Ultimately, I think the slum Odede is writing about, and the tours that are run there, are very different from the slum tours run in India (and, hopefully, other parts of the world). India, first of all, is a completely different country from Nairobi, with a completely different sort of culture and people. The children we met in the slum came up to talk to us, show off their English, and they were smiling and seemed happy that we were there. (Granted, some of the older workers did not seem so pleased, but we tried our best to be friendly and courteous and respectful; again, we did not take pictures!). I don’t see how the slum tour could be any worse for the Indians than, say, when we had to walk through a different slum to get to the apartment building where our host, Bhisham, lived. For that walk, we were left to make our own assumptions about how the people lived without a tour guide to educate us. This exploitation Odede talks about I think is in many cases simply a side-affect of our more mobile world. If a person travels to India, or Nairobi, they are going to be exposed to the ‘dirty underside,’ that is what tourism is, in part, about. I think Odede has over-generalised, and is blaming the whole industry rather than the offensive part: disrespectful tourism.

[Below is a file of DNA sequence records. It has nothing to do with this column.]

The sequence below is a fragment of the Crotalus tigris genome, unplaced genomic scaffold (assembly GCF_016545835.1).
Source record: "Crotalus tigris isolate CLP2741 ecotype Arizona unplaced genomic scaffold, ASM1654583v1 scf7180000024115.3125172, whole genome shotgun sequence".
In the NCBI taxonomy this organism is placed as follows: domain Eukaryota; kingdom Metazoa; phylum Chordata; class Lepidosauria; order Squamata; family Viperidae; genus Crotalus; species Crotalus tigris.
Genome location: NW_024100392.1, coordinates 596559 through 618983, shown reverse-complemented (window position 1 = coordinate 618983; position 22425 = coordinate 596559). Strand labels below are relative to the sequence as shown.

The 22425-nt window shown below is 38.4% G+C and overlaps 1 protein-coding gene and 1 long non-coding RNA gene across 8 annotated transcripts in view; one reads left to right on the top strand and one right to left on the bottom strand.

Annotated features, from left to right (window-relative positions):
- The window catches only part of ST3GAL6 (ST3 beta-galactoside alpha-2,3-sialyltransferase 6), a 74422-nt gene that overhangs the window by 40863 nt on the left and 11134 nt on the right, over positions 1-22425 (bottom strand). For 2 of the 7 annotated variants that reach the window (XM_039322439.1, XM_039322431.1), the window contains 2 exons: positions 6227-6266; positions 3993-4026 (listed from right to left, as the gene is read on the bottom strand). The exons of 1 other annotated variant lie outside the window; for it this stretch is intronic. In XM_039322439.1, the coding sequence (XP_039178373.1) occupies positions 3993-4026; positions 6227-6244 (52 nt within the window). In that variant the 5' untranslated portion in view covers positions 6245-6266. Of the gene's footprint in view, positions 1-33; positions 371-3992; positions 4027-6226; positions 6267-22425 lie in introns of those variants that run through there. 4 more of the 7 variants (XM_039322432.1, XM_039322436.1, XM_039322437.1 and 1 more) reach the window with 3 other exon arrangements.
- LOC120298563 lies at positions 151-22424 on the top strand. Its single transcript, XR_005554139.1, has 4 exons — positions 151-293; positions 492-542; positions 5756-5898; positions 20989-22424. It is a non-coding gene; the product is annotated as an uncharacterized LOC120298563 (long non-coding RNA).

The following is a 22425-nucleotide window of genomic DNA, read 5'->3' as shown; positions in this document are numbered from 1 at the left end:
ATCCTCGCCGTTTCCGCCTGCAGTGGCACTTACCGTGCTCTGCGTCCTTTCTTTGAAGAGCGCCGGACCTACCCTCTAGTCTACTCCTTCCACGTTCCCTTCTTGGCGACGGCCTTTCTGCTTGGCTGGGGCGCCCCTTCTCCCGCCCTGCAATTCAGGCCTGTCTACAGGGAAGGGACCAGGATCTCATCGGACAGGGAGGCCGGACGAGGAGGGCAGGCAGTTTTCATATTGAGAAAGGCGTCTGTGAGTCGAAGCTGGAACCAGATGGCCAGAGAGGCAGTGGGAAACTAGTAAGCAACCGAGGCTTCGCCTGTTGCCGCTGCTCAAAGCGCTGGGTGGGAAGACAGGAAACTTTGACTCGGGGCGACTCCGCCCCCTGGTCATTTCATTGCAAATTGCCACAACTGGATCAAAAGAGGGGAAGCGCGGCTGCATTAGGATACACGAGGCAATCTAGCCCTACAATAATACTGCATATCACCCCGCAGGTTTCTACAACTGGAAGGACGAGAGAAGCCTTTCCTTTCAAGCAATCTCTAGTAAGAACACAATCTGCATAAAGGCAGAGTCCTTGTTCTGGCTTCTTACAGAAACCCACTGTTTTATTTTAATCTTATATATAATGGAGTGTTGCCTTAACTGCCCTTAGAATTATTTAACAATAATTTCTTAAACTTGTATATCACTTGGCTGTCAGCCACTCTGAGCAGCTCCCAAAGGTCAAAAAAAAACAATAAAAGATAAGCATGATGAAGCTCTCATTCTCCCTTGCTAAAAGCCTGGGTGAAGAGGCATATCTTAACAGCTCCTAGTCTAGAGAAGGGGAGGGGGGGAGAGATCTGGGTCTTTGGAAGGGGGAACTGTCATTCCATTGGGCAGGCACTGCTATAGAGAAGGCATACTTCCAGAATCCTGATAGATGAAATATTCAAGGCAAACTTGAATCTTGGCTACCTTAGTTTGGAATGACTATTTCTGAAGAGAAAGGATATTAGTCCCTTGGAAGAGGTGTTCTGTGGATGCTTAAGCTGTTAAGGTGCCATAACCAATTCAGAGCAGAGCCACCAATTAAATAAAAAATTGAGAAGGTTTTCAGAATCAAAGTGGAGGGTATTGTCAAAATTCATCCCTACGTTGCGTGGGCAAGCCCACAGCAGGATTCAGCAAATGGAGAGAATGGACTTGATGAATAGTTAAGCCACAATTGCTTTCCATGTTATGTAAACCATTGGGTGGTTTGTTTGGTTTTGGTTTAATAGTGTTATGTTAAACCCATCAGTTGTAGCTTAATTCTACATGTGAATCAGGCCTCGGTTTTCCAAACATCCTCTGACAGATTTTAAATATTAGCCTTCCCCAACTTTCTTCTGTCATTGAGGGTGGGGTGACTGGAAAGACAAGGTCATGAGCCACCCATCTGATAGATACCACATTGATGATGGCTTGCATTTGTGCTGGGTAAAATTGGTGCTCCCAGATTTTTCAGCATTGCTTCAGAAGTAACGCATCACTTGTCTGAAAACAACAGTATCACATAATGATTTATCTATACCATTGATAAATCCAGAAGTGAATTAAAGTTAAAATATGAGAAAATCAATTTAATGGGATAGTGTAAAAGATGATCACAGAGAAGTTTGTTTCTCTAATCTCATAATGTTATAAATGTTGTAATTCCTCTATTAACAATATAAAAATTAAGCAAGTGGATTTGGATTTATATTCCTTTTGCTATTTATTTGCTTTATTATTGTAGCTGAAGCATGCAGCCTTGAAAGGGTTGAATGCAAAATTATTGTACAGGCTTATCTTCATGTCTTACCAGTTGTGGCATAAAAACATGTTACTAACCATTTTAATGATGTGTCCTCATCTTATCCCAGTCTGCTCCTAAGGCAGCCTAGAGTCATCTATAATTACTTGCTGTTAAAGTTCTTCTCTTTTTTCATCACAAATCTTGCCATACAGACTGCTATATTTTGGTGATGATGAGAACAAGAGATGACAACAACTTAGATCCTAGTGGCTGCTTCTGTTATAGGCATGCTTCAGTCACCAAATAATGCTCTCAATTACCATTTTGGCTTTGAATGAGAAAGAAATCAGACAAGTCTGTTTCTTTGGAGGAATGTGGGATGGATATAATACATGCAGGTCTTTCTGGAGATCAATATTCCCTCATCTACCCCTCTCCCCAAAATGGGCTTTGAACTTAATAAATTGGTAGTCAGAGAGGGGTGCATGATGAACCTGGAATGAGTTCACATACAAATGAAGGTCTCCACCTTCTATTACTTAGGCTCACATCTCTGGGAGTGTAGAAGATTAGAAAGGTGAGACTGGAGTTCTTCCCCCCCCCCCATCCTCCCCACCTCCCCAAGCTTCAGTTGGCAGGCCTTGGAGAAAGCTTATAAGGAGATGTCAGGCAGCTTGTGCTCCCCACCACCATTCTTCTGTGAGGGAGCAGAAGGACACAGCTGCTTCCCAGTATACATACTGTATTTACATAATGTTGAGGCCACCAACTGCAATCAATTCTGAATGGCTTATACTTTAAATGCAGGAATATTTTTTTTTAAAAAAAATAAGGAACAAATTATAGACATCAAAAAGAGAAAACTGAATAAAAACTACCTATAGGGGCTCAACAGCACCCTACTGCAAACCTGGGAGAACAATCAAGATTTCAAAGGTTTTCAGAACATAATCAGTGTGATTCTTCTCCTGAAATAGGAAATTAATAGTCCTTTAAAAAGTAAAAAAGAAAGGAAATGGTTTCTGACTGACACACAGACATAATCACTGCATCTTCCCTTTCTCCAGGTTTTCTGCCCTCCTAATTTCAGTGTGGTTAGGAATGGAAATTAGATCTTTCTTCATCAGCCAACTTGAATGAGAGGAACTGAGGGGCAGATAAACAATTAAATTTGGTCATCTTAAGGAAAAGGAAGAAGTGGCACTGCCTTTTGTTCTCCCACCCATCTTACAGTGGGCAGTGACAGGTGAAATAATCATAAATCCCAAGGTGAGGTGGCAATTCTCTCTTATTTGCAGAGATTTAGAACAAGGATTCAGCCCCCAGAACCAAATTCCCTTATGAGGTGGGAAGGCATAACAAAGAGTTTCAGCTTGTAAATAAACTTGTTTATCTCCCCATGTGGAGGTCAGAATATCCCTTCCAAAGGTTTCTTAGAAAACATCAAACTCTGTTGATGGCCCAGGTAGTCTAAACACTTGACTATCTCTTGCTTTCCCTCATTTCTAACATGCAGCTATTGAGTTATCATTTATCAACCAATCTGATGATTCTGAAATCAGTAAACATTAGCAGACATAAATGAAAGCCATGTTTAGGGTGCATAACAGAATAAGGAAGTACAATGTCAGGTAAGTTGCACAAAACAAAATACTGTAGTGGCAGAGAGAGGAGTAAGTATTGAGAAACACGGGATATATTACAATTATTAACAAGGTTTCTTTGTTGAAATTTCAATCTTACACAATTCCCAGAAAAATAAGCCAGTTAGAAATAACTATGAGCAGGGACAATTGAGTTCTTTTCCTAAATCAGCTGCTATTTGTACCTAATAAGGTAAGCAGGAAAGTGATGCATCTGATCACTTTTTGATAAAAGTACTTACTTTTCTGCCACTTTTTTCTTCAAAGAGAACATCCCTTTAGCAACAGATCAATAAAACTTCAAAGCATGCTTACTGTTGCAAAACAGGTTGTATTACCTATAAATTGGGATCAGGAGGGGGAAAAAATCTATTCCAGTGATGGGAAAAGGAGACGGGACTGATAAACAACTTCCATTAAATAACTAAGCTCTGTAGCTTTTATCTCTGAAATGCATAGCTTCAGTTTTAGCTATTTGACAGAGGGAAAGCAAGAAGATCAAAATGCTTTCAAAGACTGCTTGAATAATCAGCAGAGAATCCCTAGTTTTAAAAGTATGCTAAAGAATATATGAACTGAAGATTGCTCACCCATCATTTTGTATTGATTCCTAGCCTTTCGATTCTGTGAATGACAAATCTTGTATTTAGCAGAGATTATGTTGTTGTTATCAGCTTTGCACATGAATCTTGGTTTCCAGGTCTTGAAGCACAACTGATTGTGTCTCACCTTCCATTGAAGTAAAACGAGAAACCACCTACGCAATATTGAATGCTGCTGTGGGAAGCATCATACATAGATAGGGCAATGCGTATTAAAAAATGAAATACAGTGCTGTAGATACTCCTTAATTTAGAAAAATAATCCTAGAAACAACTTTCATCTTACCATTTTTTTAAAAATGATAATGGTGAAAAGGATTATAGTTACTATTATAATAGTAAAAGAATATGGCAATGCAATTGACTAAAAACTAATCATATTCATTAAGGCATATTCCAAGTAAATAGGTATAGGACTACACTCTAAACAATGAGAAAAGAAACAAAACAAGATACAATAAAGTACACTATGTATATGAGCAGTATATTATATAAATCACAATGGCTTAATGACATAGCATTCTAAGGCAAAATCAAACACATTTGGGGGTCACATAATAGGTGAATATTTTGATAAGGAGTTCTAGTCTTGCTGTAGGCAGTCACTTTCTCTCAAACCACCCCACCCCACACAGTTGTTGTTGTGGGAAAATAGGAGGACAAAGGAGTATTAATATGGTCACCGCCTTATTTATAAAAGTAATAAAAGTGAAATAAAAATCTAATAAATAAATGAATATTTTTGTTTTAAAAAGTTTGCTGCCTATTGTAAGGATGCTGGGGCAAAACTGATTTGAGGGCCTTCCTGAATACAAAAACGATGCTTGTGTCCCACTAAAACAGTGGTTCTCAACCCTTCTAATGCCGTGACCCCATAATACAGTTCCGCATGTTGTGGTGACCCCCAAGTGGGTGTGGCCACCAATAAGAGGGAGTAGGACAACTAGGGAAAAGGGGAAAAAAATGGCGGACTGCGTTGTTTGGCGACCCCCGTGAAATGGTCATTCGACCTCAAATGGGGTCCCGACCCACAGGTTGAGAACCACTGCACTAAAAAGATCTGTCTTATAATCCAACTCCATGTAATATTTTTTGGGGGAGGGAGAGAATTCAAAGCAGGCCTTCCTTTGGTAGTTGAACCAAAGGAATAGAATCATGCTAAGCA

Feel free to correct my views. Also, is this different from tour vans driving through the Castro and snapping pictures of the homosexuals in their habitat? I mean, it is different (right?) but what part makes the difference?
Also, here is a link to the Travel Entry I made of our slum tour (which is, I think, a really unfortunate name, but maybe since that is precisely what the thing is, it is an unfortunate activity, after all…)
I am home. There is a lot to do. Updates will continue, however. Soon…
Today we leave India. It has been an amazing trip.
Yesterdy we did many things:
- learnt to cook from Mary and Shanti
- went to the Karnataka art museum
- drove around the massive Bangalore Market
- went to a shopping mall and ran into a couple Vanessa had met (briefly) in Hampi
- went out to a lovely dinner with Jake at the Leela Palace hotel.
Today we still have things we need to do before flying home. More to learn from Mary and Shanti (also, as our thank you to Jake, we’re gonna try and teach Mary to cook western style eggs, “I ask for double-fried eggs and I keep getting omlettes.”)